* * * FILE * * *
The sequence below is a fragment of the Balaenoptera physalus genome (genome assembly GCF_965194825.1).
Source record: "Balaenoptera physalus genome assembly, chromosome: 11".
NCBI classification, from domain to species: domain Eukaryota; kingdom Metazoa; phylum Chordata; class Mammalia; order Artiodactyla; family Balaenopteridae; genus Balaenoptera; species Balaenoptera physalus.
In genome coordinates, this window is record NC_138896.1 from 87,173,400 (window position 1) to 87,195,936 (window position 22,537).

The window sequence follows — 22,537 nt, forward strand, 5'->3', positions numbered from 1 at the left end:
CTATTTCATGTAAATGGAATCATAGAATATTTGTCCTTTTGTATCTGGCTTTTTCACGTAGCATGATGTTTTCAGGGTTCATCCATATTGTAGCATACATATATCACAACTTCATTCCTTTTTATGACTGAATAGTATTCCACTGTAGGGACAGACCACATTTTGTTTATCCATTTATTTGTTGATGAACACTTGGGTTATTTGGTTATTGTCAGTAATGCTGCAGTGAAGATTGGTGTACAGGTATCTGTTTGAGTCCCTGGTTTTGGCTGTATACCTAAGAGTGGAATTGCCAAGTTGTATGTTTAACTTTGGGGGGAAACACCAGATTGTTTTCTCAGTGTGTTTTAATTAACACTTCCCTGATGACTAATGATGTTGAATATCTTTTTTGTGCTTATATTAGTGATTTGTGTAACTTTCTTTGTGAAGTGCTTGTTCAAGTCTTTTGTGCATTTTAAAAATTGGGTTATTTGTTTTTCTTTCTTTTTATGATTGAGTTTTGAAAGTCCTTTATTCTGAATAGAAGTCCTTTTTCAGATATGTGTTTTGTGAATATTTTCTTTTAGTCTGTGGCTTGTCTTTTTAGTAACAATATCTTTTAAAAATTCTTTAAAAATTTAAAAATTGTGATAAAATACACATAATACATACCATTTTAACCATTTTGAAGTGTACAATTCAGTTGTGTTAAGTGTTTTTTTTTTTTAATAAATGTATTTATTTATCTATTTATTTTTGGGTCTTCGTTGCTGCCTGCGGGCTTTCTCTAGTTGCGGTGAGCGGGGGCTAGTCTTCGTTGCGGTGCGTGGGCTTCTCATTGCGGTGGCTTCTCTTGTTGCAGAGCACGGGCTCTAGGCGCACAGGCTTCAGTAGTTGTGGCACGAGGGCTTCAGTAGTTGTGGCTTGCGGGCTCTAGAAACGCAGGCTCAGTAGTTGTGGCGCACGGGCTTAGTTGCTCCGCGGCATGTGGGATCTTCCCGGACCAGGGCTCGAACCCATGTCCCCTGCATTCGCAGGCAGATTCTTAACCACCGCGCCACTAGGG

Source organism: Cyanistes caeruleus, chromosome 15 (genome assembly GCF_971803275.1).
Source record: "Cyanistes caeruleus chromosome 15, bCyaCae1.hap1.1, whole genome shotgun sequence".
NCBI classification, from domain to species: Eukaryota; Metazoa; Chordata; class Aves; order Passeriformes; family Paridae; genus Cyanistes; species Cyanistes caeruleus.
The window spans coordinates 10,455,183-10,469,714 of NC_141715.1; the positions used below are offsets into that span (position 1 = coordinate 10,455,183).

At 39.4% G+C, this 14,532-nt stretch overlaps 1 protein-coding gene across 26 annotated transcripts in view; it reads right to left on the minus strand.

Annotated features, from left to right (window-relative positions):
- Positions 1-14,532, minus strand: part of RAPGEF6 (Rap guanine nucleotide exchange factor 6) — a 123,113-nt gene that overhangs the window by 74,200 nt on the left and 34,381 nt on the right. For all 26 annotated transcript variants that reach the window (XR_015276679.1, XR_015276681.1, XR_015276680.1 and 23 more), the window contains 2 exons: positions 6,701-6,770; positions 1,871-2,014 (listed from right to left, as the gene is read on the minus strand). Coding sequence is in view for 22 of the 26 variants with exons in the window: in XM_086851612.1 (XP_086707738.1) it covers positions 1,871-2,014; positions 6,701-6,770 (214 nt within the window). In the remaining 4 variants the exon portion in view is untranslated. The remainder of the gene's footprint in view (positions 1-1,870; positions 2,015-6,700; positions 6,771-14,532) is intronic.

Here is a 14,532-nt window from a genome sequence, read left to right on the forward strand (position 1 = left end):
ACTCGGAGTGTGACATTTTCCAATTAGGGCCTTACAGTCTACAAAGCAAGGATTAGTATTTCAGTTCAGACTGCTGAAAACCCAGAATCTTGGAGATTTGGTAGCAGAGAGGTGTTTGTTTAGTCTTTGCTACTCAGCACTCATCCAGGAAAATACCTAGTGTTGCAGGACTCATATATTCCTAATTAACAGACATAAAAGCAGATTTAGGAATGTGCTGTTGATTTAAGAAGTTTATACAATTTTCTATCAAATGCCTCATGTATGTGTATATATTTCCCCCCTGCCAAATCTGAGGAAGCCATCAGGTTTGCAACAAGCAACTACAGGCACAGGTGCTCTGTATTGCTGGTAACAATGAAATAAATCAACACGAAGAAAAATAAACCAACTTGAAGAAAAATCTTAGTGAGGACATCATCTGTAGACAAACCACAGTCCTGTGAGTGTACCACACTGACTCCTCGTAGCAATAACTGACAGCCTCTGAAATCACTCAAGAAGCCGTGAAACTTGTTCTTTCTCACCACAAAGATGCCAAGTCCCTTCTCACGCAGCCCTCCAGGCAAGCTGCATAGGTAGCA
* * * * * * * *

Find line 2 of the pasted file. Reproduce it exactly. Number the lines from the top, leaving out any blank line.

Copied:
Source record: "Balaenoptera physalus genome assembly, chromosome: 11".